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The Ritz-Carlton

Philadelphia, PA
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Project Team

O&S Project Engineers

The Ritz-Carlton Philadelphia is a 330-room hotel located in a 30-story skyscraper in Center City, Philadelphia. The Ritz-Carlton is located in the structure that was originally known as the Girard Trust Building when it was built in 1931. The building is listed in the National Register of Historic Places and is therefore subject to the requirements of maintaining its original appearance and utilizing equivalent materials for restoration. The building’s façade was constructed with a marble stone veneer. The marble is anchored to the terracotta back-up and steel structure. A setback located at the 28th floor serves as a promenade and decorative balconettes are located at Floors 4, 12, and 19. The setback is detailed with a marble cornice and parapet wall and the balconettes are detailed with marble railings and spindles.

Philadelphia passed a façade law similar to New York’s, Boston’s, Columbus’s, St. Louis’s, and Chicago’s façade laws. O&S was hired to provide the engineering services to inspect the exterior walls and determine the best course of action to repair and maintain this prestigious façade.

Ritz-Carlton hired O&S Associates to perform an exterior envelope inspection of the building in order to assess the existing conditions and propose a repair program. O&S performed a hands-on inspection of the entire façade utilizing suspended scaffolding. O&S also performed a survey of the roof.

O&S prepared construction drawings and documents for restoration in compliance with Philadelphia’s requirements for historic buildings. O&S filed the necessary paperwork with the Department of Buildings and received approval for construction. Structural Group performed general contracting with O&S acting as construction manager. The original estimate for the construction cost was $1.5 million. O&S and Structural worked together to create additional value and were able to submit a winning bid of $857,000.

Special Features

As a Historic Building, O&S and Structural had to develop a repair program that utilized materials matching the existing construction and resulted in a finished appearance that matched the original construction. In order to perform the inspection, O&S utilized Infrared Thermography in addition to visual observations.  Infrared Thermography is a non-destructive testing technique using an Infrared (IR) camera. IR Thermography can detect moisture infiltration, insulation saturation, interlaminar saturation, insufficient insulation, and air leaks that are not visible to the naked eye.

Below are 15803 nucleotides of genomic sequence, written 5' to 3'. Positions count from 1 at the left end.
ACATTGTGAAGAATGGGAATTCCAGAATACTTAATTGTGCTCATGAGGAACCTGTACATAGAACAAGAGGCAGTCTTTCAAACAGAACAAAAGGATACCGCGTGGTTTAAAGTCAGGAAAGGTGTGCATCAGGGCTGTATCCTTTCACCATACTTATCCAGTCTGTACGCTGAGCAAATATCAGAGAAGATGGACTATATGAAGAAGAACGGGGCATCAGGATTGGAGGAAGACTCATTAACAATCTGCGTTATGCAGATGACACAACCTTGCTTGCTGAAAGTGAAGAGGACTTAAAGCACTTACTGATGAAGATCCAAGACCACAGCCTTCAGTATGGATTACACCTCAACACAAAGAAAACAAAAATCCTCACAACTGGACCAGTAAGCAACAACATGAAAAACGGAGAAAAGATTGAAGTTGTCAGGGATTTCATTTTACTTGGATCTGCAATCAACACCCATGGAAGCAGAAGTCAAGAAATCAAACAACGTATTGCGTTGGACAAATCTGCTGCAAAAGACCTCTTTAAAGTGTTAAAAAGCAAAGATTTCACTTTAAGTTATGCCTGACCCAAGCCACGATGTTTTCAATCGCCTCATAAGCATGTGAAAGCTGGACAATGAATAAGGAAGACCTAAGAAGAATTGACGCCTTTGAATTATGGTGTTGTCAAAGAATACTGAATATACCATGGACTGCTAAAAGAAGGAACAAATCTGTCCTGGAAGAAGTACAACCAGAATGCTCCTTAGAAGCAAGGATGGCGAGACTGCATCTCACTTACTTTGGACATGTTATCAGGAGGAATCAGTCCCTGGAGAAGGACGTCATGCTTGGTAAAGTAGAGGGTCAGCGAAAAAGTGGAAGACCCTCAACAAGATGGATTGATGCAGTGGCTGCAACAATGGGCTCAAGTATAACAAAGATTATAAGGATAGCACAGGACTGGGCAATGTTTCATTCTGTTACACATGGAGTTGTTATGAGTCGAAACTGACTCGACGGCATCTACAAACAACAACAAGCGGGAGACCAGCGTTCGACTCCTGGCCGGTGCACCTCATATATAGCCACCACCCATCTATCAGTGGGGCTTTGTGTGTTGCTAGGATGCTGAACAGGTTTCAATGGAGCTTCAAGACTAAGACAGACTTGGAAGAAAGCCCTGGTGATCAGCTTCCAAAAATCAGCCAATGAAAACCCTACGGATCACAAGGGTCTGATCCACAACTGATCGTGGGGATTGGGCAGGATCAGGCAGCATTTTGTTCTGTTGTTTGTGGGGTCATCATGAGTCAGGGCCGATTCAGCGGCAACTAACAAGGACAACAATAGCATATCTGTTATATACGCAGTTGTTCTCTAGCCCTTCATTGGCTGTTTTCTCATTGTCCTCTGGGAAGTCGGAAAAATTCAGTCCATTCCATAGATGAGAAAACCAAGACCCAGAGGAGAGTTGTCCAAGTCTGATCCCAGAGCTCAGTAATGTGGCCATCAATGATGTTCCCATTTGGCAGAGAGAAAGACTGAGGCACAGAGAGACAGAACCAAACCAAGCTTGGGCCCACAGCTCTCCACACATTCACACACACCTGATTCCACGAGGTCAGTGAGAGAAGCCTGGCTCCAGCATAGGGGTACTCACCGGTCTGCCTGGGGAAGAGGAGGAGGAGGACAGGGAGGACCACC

The primary repairs were related to the marble façade which had deteriorated due to weathering. The marble surface had deteriorated in many locations due to freeze-thaw damage. The repair called for cleaning the deteriorated surface to sound material and then sealing it with a glazing compound. Deteriorated also occurred around original architectural details in the marble which called for specialized marble craftsmanship to repair. Displaced marble panels were also discovered which represented an immediate safety concern. Sidewalk sheds were installed in order to protect pedestrians on the sidewalk below. The repair for displaced marble panels called for removing the displaced panel, installing masonry anchors, and reinstalling the panel. The marble railing around the balconette was also discovered to be deteriorated. The loose or deteriorated marble was removed with chipping hammers and patched with colored mortar to match the existing surface. All of the marble repairs required mock-ups which were approved by the Philadelphia Historic Commission before repairs could proceed.

The parapet walls at the 28th floor were also found to be in poor condition. The cast-stone veneer was deteriorated by freeze-thaw damage and the ornamental carvings were cracked and in danger of collapse. Sidewalk sheds were again installed to protect pedestrians from falling stone. The repairs required taking detailed measurements and photographs of the stone details and carvings in order to create shop drawings. Shop drawings were created and approved by the Philadelphia Historic Commission and replacement pieces were created in the same material.

O&S Project Engineers performed all scaffold drops in order to lay out work in the field and to verify the quality and quantity of completed work.

The Construction Phasing of the Project

The first phase of the project involved protecting the public from potentially collapsing façade material. Sidewalk sheds, fencing, and signing were used to protect the sidewalk and building entrances. The next phase involved laying out all of the proposed work in the field. This was performed jointly by O&S and Structural. Since this was historic work, every work item required a mock-up performed in the field to be approved by the Philadelphia Historic Commission. At this time, measurements were also made of all ornamental pieces which required fabrication and had a long lead time. Once all approvals were received, construction proceeded on the deteriorated marble surface, displaced panels, veneers and ornamental pieces. In the last phase, O&S and the Philadelphia Historic Commission reviewed the work to verify its quality, quantity, and historical accuracy. A punchlist was created of omitted work items or work items that required revision in the field.